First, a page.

Bike Lanes Open in White Plains

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White Plains residents and avid cyclists Kate Marshall and Mark Laloo worked with city hall to implement the I Bike WP program.
White Plains residents and avid cyclists Kate Marshall and Mark Laloo worked with city hall to implement the I Bike WP program

Bicyclists were out in force Saturday morning, June 16, to mark the opening of the first-ever official bike lane route in White Plains. Mayor Tom Roach, who had arrived by bicycle, greeted members of the cycling community that gathered at the White Plains Public Library at Martin Luther King Blvd. As cyclists went by, cheered on by the crowd, Mayor Roach said, “You see, if you build it they will come.” He acknowledged members of the Westchester Cycle Club and the Bike Walk Alliance who had helped facilitate the new lanes, noting that dedicated bike lanes had been discussed in the city for over 30 years.

The bike lane route is both a commuter and recreational route connecting residents from the more suburban areas of White Plains to the downtown, train station, and Bronx River pathway. The loop encompasses Lexington Avenue, Martin Luther King Blvd. and Water Street. Mayor Roach said he hopes the bike lanes will encourage commuters to ride their bicycles to the train station.

Li Marie Cabrera, a member of the Bike Walk Alliance and a Highlands neighborhood resident, said she rides her bicycle to work every day. “It is so much easier to ride a bike than drive a car in White Plains,” she said. “Parking is always an issue here. I am happy to have a safe place to ride.” Cabrera also feels bicycle riding is a good way for teens to learn about driving safety in general. “By riding a bicycle, you learn the rules of the road,” she said.

Acknowledging that according to New York State traffic law, bicycles have a right to be on the street whether there are dedicated bicycle lanes or not, Kate Marshall, a cycling safety instructor, told the crowd that cyclists have to follow the traffic laws. “That means stopping at traffic lights, signaling when turning, following the flow of traffic and staying off the sidewalks,” Marshall said.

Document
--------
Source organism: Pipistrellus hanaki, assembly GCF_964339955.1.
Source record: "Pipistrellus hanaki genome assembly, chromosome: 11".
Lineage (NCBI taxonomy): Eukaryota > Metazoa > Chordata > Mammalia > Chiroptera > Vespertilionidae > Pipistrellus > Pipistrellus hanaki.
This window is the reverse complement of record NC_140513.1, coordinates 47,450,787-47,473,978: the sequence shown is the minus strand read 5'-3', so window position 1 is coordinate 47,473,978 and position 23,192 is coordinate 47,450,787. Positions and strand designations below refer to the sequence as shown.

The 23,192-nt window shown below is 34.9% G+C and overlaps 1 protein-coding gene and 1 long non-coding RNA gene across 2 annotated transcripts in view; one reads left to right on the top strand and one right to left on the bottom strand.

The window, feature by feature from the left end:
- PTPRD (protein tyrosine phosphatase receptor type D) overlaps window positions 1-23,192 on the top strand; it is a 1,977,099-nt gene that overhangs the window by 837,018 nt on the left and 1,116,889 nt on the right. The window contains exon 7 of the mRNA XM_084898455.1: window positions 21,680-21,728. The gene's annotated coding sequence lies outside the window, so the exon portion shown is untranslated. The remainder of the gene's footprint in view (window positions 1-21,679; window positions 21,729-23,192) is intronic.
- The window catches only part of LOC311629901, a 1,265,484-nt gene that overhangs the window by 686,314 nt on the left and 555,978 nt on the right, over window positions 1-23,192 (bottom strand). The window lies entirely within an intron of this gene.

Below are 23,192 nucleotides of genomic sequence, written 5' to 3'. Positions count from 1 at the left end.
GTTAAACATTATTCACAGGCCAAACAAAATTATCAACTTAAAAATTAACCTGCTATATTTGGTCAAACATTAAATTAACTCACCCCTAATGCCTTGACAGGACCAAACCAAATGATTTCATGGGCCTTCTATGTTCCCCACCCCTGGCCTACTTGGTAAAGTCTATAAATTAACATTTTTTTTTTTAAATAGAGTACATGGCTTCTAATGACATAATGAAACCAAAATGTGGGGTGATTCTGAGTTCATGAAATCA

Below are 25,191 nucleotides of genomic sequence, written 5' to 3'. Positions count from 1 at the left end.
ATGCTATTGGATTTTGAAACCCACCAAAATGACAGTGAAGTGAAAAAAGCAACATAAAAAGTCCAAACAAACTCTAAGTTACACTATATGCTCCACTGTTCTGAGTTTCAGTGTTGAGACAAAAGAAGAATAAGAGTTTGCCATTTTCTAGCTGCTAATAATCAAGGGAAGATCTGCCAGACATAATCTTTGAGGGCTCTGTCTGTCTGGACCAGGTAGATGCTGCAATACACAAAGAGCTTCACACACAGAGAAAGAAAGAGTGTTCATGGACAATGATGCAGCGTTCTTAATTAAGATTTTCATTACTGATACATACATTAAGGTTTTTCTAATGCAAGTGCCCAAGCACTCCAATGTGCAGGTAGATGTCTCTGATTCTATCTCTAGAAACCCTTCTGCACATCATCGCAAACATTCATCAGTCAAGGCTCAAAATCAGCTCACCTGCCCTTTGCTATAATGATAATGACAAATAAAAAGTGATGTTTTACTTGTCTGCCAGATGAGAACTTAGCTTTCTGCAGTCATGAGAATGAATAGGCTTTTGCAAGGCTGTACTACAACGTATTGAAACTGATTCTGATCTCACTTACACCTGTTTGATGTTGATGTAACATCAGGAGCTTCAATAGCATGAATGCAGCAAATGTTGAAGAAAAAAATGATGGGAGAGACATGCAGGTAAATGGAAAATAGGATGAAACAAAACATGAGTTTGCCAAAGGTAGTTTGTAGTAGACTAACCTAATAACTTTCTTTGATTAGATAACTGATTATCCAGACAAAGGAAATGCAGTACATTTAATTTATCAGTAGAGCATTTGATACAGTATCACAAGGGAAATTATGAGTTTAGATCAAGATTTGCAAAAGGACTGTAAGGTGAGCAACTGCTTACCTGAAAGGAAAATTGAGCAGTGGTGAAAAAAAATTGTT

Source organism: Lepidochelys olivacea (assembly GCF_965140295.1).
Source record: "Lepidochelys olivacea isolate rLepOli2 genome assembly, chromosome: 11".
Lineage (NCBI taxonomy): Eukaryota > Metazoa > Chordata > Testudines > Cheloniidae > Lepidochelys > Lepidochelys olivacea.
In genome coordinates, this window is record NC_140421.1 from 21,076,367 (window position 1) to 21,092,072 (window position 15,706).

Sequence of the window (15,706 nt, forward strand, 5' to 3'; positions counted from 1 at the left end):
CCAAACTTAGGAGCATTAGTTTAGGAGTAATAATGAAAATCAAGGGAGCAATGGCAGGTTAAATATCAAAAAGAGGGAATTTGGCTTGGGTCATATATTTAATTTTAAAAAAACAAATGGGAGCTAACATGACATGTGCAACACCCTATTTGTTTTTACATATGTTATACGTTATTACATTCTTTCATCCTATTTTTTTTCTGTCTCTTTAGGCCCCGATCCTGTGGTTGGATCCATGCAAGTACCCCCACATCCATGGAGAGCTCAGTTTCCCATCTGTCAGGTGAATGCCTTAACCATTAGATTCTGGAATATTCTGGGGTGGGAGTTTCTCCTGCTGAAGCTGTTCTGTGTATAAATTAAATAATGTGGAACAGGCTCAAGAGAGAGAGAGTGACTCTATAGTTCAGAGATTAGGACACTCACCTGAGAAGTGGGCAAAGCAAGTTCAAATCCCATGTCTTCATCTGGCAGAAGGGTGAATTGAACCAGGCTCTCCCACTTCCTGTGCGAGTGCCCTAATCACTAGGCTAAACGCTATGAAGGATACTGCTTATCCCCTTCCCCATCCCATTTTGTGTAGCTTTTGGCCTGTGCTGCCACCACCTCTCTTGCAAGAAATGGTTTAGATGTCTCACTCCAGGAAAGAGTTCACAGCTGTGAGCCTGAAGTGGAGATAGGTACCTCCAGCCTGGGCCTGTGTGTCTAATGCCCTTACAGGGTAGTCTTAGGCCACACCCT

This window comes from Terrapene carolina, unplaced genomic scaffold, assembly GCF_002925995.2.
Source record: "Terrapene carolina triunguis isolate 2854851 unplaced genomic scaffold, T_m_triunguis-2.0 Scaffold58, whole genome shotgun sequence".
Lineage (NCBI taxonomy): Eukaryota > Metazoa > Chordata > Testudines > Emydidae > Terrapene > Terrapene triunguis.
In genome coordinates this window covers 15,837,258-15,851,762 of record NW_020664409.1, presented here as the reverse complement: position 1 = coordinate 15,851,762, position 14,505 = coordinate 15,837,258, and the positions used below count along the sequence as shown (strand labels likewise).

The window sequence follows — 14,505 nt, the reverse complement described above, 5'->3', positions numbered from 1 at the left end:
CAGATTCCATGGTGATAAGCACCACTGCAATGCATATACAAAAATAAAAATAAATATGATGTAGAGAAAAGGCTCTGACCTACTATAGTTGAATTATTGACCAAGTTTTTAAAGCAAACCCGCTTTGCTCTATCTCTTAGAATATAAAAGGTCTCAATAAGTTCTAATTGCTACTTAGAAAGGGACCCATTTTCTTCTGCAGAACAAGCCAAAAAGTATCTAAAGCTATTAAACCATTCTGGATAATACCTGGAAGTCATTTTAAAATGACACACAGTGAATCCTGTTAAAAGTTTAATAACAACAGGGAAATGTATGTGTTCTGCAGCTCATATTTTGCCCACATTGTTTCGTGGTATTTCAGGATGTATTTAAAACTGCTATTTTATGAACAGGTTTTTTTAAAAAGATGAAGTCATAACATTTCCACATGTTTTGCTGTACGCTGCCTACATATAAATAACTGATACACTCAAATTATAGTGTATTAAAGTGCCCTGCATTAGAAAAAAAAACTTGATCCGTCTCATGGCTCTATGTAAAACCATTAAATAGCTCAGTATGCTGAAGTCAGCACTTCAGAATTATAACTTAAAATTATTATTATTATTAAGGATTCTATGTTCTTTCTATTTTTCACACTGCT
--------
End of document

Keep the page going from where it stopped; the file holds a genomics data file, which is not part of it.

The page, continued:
Intersections, where cars are making turns, were identified as the most dangerous areas for cyclists. For motorists, the bicycle lanes are off-limits except where the lines are broken to indicate that a car may merge into the bike lane to make a turn. Cyclists were advised by Marshall to always check  in their rear-view mirrors and turn to look behind them before changing lanes and when making a turn. “There are more accidents between hybrid vehicles and cyclists,” she said, “because hybrid vehicles are quiet.” Most cyclists have become used to listening for approaching vehicles. Another cited hazard for riding your bicycle on the street are car doors. “Although the responsibility is with the motorist when it comes to an accident caused by opening a parked car door,” Marshall said, “cyclists should be vigilant.”

Veronica Vanterpool, Tri-State Transportation Campaign Executive Director, was also at the event. Vanterpool noted that progressive cities such as Portland, Oregon, where cycling is common, have healthier populations. “Portland has cited $150,000 in healthcare savings due to more people cycling,” she said. Vanterpool also said that White Plains was the first municipality in Westchester County to introduce dedicated bike lanes on city streets.

A Bike Lane Map can be viewed at the city’s website and tee shirts with the I Bike WP logo can be purchased for $20 from the White Plains BID. Call (914) 328-5166 for more information.

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